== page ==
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    The Pig

    by | 11, Add your Comment | Jun 17, 2009

    Piggly WigglyMy first job was as a bagboy at the Piggly Wiggly in Raleigh, NC. I was 16 and needed money for my new hobbies: drinking and driving. The job was perfectly suited to my talents, placing a variety of different shaped objects into a paper bag and lugging them out to cars. For this, I was paid $1.25 an hour plus tips, which were generally a quarter.

    I loved the people working there, with one exception: the produce manager was to this day the worst letch I have ever met. When an attractive woman was checking out, he would pretend to drop a pen so he could bend down and look up her dress. Class act. Even as a sixteen-year old with a budding interest in the subject, I found his hobby repugnant.

    I witnessed the end of his avocation when the cashier motioned to a young customer to look down beside her. Caught in the act, an embarrassed, and deflated, if you know what I mean, red-faced produce clerk took up other interests, probably stamp collecting or torturing cats.

    There was a Coke machine which dispensed the only Coke worthy of drinking: the 8 oz. bottles. On breaks we would put our quarters in, grab our bottles and look on the bottoms where the bottling plant was listed. The one whose Coke came from the plant farthest away would be reimbursed for the drink, my earliest foray into gambling.

    I was generally considered the best bagboy the Pig had ever had, a title I was assured was intact years later when I would visit the store. But there were, as with even the greatest athletes, fumbles.

    One day I was carrying groceries along with a one-gallon bottle of vinegar with a jug-handle out to a customer’s car. I slung the bottle into the bottom of the back seat and the entire bottle made it into the car, with the exception of the bottom, which hit the running board and sliced clean off. The entire gallon of vinegar was thus freed from captivity and saturated the back of her car.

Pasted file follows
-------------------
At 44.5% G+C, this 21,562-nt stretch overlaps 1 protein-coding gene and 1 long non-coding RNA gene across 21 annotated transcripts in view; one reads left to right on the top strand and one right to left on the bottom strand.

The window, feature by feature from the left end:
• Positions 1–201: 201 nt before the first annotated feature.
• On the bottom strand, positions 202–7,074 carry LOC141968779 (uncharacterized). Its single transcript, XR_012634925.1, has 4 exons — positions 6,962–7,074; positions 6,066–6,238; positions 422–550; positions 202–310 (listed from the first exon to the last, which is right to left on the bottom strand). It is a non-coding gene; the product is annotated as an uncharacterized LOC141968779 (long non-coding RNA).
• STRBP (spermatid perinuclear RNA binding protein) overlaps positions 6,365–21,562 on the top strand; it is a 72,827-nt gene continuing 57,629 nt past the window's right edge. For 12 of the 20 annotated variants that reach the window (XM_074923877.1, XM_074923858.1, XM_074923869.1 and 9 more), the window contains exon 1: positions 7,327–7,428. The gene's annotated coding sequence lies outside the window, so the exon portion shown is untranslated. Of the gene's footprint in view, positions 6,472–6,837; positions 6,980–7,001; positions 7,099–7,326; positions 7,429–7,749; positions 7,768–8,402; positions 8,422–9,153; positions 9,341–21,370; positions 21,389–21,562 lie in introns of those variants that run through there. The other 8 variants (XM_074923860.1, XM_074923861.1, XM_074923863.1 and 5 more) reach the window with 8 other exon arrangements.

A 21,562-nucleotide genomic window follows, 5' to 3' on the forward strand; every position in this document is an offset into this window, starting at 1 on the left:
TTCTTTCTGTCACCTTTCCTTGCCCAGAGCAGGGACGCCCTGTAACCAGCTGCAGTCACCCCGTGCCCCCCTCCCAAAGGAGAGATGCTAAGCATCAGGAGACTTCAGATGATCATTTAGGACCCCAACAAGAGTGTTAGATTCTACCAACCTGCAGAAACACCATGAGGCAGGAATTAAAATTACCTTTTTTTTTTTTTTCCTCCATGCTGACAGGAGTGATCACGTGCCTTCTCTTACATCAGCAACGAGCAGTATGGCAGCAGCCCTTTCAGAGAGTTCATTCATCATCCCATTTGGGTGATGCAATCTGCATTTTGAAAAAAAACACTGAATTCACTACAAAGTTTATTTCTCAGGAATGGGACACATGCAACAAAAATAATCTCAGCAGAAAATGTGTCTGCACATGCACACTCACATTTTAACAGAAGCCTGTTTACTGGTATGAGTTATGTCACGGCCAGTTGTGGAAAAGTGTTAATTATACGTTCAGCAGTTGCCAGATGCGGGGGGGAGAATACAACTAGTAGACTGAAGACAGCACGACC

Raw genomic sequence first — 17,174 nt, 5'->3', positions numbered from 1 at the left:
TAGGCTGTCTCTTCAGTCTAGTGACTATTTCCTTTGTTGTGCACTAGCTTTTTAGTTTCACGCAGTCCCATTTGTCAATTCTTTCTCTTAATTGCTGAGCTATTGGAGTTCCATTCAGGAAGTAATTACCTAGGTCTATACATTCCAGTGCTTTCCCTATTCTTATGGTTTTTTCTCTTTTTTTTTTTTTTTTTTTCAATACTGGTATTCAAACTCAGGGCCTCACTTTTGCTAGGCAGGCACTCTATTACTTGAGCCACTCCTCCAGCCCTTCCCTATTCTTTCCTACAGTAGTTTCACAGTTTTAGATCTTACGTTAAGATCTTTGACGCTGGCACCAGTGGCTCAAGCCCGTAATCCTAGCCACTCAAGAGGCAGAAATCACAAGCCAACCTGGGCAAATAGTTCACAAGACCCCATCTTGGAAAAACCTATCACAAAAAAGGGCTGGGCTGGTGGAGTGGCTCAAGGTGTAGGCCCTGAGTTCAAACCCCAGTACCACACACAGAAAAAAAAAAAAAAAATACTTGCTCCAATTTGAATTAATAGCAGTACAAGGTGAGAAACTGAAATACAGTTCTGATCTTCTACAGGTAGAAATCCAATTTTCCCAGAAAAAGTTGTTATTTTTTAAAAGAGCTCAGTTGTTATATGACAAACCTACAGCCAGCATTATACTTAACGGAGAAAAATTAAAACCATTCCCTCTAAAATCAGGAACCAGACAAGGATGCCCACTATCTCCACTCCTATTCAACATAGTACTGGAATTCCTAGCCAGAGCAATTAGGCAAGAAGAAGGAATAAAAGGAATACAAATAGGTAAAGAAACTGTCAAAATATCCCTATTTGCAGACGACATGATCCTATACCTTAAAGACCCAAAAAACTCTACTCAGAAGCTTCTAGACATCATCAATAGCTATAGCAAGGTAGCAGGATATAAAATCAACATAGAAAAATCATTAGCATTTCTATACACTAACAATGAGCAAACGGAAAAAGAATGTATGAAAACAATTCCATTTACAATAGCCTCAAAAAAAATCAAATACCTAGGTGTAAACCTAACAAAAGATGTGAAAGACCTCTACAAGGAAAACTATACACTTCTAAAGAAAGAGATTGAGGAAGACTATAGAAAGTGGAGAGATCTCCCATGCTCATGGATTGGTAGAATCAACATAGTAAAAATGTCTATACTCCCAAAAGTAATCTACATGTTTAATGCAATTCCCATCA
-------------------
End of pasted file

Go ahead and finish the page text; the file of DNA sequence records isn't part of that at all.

Months later she would come into the store and complain that her car smelled like an Easter egg. But there is beauty to being a teenager with a low-wage, low-skilled job: the ability not to care.

    Another customer was an older Italian woman who lived in an apartment above a near-by store. She always wore black, in mourning for a long lost husband from another time and place. I would bag her groceries, walk her home, up the stairs to her apartment and then perform whatever small tasks she needed: changing light bulbs and putting up the groceries I had so neatly packed. For this service she always tipped a dime.

    brandMy friend Bill Moore worked down the street at the Winn-Dixie. This was the early seventies and provincial, ie: racists, attitudes abounded. Two of Bill’s co-workers and friends were African-Americans, Harvey and Freddy. A genteel, and I use the term loosely, woman in a low voice asked Bill, who was working the produce section: “Do those darkies actually touch the food?” Without missing a beat, he yelled across the aisle: “Hey Harvey, Fred, this lady wants to know if you darkies actually touch the food?” They played it up magnificently and the little lady was so humiliated, she ran out without a word.

    They laughed over the incident forever, a friendship bonded by a mutual distain for ignorance.

    Hometowns change and the Piggly Wiggly was too small to compete against the larger chain groceries. Eventually it closed and a trendy cafe and gift shop has replaced it. In homage to its predecessor, which was beloved for its friendly people, minus a produce manager, it is named “the Pig.”